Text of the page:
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A scoping review protocol to map the evidence on interventions to prevent overweight and obesity in children

14 Feb 2018


Obesity has become one of the biggest public health problems of the 21st century. Prevalence of obesity in children and adolescents has increased dramatically worldwide over the last 20 years, and this trend is expected to continue. Obesity in childhood is concerning as it predicts obesity in adulthood, a common risk factor for a wide array of chronic diseases and poor health outcomes. Obesity is preventable and a vast but fragmented body of evidence on preventative interventions is now available. This article outlines the protocol for a scoping review of published literature reviews on interventions to prevent obesity in children. The scoping review addresses the broad research question ‘What is the evidence on interventions to prevent childhood obesity?’. It aims to give an overview of the various interventions available, understand those which are effective and identify barriers and facilitators to their effectiveness.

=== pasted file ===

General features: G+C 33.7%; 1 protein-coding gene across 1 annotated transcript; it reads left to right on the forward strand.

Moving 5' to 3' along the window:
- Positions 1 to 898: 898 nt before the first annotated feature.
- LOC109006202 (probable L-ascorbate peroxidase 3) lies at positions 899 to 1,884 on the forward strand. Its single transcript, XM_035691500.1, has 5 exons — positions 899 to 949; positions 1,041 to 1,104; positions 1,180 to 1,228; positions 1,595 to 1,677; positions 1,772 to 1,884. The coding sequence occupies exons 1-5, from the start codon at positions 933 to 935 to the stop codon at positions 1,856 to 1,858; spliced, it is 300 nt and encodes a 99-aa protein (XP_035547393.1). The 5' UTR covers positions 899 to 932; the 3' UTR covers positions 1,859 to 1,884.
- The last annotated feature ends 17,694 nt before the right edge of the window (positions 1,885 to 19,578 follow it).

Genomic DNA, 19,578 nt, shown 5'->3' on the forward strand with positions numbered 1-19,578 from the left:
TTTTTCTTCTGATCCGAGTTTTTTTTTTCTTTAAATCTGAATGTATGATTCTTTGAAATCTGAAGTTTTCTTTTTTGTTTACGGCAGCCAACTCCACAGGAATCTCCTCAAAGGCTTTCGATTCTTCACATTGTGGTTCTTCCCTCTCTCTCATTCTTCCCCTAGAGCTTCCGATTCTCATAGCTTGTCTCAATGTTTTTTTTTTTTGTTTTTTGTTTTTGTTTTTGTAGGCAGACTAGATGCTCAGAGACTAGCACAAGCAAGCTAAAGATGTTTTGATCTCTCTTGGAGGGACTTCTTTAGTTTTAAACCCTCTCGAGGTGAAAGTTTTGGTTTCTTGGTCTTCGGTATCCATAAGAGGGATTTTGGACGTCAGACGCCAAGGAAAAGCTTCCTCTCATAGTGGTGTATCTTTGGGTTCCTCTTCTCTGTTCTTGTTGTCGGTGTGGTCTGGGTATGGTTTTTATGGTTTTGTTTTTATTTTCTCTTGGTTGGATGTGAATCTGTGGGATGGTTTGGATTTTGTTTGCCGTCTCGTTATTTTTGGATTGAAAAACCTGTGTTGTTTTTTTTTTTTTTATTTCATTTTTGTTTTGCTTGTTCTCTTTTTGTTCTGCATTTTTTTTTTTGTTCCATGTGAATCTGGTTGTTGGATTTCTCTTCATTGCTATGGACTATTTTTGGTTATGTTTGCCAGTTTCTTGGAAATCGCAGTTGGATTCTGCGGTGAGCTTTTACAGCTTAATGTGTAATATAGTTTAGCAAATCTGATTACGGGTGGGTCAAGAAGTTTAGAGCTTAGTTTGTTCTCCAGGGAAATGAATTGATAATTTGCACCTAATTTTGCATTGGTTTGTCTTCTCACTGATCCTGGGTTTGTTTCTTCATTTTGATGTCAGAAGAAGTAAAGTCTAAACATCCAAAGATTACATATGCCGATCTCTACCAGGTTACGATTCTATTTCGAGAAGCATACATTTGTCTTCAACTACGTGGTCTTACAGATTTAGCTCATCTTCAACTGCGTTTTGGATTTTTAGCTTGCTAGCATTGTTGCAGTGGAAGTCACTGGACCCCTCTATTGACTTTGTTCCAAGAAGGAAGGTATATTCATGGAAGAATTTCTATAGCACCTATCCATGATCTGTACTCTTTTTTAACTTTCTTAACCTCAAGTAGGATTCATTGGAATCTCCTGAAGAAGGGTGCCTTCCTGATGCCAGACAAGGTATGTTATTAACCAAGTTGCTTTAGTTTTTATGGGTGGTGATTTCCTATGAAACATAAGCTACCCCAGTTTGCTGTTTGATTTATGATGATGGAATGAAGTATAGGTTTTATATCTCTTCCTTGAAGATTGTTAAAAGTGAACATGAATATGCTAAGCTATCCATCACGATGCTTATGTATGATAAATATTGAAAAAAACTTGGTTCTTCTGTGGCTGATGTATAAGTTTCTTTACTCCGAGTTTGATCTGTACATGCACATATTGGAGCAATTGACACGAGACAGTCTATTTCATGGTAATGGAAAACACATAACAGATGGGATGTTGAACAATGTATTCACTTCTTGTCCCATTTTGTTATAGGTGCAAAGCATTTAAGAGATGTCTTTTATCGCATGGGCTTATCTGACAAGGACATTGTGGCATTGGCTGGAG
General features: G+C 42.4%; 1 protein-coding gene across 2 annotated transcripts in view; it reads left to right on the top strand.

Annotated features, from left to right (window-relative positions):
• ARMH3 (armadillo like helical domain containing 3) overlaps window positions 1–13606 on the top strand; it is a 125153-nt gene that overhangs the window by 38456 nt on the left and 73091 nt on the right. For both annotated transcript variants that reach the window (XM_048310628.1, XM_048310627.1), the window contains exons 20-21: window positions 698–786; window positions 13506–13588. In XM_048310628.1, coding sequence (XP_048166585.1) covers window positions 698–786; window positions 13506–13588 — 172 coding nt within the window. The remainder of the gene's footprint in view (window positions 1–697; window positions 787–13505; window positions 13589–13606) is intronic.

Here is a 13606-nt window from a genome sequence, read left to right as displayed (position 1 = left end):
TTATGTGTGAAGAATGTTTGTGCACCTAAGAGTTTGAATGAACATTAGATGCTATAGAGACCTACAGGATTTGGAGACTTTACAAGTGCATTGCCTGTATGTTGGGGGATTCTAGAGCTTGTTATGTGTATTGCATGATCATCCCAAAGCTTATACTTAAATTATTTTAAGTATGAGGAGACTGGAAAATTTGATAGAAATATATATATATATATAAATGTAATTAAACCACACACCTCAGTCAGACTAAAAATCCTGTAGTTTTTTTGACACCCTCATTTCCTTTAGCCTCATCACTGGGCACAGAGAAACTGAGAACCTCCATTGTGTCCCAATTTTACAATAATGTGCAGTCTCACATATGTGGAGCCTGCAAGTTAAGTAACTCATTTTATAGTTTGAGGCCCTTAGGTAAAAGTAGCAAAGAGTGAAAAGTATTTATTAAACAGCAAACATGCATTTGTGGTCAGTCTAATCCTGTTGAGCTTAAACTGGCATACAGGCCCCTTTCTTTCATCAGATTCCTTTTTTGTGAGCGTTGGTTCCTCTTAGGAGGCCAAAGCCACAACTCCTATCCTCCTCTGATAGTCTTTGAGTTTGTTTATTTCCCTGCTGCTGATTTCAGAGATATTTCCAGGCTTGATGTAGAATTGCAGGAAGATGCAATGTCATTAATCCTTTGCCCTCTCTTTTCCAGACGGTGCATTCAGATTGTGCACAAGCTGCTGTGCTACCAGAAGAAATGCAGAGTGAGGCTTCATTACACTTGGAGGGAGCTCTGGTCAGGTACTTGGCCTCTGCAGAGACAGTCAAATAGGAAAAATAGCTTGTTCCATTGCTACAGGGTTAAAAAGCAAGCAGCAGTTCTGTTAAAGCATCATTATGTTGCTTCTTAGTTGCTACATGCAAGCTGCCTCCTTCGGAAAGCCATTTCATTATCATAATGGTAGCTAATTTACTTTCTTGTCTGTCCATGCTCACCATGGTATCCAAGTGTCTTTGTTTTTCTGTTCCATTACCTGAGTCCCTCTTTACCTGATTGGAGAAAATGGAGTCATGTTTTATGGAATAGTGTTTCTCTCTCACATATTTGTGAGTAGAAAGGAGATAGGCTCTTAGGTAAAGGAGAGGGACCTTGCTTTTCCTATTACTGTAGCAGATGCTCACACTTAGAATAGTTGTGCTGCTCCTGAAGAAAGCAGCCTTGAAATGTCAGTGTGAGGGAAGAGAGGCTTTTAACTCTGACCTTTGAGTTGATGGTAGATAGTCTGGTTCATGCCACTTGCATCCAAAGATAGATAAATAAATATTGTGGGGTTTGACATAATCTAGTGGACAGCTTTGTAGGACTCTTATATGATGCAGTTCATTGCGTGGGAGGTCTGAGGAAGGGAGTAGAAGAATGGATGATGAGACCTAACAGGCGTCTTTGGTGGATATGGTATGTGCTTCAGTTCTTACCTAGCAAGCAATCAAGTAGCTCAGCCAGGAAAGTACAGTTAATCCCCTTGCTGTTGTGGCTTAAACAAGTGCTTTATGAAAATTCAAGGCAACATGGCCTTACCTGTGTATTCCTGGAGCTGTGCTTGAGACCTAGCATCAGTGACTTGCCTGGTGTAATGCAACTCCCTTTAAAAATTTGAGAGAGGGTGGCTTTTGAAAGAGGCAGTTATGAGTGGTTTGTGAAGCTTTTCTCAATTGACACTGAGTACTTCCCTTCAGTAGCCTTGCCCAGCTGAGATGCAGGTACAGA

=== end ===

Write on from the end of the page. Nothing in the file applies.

Methods and analysis

The six-staged Arksey and O’Malley methodology framework is used to guide the scoping review process: following the definition of the research questions (stage 1); the eligibility criteria and search strategy are defined (stage 2); the study selection process based on the eligibility criteria identified will follow (stage 3); a framework developed for this review will then inform the extraction and charting of data from the included reviews (stage 4); results will be aggregated and summarised with criteria relevant for health professionals and policy-makers (stage 5); and the optional consultation (stage 6) exercise is not planned.

Ethics and dissemination

Since the scoping review methodology aims at synthetising information from available publications, this study does not require ethical approval. An article reporting the results of the scoping review will be submitted for publication to a scientific journal, presented at relevant conferences and disseminated as part of future workshops with professionals involved in obesity prevention.

Click here to view the full article which appeared in BMJ Open

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